NICHOLAS GERBEL, a learned jurist, was a native of Pfortzheim. He was brought up to the study of the lawj and became a professor of it at Vienna, and afterwards at Strasburg. He applied to the study of antiquities, and/obtained great reputation by his writings. De Thou characterizes him as one equally estimable for his erudition and humanity. He died at a very advanced age in 1560. He wrote—1. A description of Greece, under the title of " Isagoge in tabulam Graeciae Nicolai Sophiani," fol. 2. "Vita J oh an. Cuspiniani. 3. DeAnabaptistorum ortu et progressu." He likewise published an edition of the New Testament, 4to.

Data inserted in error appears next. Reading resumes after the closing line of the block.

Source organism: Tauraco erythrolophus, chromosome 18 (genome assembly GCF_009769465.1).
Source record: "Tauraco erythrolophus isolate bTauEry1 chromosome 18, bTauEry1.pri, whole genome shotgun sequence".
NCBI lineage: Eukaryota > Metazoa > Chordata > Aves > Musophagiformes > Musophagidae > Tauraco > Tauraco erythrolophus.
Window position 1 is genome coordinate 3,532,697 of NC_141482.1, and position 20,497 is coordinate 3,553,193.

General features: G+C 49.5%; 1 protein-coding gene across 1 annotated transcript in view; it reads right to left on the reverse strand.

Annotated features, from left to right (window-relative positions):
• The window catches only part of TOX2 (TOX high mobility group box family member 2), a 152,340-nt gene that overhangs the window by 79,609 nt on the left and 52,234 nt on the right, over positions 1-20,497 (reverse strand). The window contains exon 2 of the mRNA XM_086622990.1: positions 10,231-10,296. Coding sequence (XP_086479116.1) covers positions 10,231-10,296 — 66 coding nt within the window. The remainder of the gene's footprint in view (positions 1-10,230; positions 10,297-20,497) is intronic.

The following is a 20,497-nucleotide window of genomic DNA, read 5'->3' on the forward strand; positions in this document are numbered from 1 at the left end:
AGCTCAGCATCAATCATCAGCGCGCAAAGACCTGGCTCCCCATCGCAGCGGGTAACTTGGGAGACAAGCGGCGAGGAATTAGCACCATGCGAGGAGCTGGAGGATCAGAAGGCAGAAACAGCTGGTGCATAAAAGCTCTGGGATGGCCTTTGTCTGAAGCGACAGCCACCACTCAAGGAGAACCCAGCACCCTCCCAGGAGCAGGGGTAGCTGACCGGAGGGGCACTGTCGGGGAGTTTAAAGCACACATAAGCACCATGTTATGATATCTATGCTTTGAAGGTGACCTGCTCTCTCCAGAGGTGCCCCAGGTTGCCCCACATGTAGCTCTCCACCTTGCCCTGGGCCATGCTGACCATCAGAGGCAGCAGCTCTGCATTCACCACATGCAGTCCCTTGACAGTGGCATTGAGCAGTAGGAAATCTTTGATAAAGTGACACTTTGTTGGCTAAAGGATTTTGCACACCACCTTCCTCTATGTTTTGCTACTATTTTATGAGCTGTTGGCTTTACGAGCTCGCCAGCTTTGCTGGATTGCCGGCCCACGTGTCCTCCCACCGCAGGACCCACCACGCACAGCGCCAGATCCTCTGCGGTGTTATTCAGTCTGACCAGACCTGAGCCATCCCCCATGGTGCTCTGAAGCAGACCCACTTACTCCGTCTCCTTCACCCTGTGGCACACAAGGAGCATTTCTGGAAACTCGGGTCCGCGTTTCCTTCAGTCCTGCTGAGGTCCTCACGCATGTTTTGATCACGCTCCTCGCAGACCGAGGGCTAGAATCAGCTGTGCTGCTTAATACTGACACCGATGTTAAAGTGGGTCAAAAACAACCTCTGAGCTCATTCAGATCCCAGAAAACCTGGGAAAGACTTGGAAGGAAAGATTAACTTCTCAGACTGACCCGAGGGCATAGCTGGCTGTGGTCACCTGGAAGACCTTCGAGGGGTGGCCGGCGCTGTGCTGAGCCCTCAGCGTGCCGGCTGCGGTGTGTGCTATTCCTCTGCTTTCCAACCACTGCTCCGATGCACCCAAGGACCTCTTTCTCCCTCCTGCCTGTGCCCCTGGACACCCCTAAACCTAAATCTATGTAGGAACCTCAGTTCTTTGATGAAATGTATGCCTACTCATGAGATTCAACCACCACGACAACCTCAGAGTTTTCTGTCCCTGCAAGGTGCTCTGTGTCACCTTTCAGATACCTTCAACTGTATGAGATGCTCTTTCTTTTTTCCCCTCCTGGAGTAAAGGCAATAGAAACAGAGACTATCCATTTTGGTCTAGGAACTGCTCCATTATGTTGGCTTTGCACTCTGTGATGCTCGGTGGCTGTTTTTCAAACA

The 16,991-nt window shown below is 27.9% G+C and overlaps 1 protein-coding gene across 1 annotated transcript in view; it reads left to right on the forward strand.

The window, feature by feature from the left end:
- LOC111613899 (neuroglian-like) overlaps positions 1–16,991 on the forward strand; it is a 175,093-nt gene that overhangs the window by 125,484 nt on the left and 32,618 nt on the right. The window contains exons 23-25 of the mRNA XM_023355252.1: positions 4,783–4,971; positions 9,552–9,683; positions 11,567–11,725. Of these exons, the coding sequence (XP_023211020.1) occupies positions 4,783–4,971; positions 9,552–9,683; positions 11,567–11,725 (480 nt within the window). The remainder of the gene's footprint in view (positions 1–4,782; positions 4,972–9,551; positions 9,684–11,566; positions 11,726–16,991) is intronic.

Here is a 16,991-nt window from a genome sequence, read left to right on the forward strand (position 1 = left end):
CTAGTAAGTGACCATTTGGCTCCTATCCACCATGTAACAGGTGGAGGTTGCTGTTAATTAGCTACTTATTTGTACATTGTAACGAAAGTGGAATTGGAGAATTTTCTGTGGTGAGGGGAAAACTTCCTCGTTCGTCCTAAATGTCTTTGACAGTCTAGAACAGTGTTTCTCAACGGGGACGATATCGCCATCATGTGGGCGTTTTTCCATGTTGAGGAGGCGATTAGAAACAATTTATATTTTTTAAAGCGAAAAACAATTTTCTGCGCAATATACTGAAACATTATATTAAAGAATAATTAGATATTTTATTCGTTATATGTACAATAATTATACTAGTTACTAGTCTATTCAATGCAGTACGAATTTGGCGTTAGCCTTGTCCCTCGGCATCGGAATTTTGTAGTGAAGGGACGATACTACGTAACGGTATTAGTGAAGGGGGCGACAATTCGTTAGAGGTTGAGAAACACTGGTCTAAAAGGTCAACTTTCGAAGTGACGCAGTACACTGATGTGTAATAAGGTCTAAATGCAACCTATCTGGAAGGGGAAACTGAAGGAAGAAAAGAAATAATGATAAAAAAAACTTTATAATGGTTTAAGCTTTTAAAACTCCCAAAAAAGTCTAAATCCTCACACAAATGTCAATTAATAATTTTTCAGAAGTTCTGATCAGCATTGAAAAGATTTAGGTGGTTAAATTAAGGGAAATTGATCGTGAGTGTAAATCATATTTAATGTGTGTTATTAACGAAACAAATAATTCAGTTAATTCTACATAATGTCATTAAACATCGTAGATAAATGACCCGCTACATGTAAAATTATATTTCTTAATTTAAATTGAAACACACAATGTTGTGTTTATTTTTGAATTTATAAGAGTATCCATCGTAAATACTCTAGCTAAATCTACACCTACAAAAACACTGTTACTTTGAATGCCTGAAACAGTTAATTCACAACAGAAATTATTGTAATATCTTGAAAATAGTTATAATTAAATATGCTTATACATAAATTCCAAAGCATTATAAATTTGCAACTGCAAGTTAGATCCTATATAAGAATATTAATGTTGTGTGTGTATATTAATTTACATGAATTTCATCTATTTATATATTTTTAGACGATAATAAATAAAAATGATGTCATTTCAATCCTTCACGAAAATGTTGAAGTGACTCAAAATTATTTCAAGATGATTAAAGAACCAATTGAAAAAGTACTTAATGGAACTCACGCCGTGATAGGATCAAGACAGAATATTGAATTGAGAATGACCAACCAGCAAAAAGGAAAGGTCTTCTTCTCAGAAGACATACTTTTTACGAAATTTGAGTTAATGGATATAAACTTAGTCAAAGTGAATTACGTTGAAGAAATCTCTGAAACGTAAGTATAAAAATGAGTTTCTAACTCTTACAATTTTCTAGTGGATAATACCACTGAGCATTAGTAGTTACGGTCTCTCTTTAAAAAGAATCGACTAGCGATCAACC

SEBASTIAN BRANDT, or TITIO, a lawyer, poet, and historian, was born at Strasburgh in 1448. After prosecuting his studies in that city, he removed to Basil, where lie took his master's degree in Arts, and superintended the education of youth, as a public professor, both at Basil and Strasburg. Here he arrived at the highest honours of the law, being made count Palatine, and councillor and chancellor of Strasburg. He died in 1520, leaving numerous works on law, divinity, and poetry. The celebrated "Ship of Fools," is the work which has chiefly perpetuated his memory. It was written originally in the Ger« man language, and translated into Latin by Locher, 1497,4to.